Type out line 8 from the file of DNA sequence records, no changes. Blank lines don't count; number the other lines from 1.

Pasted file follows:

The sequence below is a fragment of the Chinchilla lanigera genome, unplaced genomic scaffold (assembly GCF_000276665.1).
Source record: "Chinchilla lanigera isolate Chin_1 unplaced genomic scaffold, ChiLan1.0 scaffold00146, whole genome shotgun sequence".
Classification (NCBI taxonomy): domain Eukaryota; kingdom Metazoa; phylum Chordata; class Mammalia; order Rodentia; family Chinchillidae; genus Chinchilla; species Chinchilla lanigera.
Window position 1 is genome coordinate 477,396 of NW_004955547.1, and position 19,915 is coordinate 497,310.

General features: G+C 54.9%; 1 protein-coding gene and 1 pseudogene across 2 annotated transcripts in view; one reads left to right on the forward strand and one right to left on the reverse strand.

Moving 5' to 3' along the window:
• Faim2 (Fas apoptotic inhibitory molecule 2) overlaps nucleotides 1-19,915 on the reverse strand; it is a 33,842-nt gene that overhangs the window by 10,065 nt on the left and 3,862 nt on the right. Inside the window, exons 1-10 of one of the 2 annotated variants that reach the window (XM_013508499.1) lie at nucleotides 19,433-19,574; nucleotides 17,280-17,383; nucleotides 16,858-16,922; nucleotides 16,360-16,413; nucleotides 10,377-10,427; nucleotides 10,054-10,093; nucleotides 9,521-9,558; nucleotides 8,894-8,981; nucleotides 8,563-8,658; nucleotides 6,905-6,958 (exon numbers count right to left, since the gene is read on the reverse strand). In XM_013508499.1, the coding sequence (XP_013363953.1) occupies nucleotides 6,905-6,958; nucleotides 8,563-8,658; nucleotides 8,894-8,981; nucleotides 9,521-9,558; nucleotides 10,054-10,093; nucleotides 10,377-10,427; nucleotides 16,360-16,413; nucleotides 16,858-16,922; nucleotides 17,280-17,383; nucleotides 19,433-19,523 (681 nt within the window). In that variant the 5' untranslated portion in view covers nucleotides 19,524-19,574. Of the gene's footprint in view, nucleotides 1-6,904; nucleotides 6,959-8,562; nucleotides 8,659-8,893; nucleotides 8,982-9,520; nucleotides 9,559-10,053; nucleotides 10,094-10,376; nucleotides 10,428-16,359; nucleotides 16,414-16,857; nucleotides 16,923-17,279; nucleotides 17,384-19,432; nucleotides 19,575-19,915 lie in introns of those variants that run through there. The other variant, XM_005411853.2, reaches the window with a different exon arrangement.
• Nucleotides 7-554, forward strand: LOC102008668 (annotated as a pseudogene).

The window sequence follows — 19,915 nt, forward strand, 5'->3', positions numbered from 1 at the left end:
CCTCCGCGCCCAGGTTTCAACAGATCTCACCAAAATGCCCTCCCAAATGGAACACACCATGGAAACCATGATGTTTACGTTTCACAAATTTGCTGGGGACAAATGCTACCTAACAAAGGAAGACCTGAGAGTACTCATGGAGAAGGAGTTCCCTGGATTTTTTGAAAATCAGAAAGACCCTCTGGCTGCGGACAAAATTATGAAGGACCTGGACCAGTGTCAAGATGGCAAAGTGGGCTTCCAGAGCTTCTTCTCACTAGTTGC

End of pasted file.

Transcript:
• Nucleotides 7-554, forward strand: LOC102008668 (annotated as a pseudogene).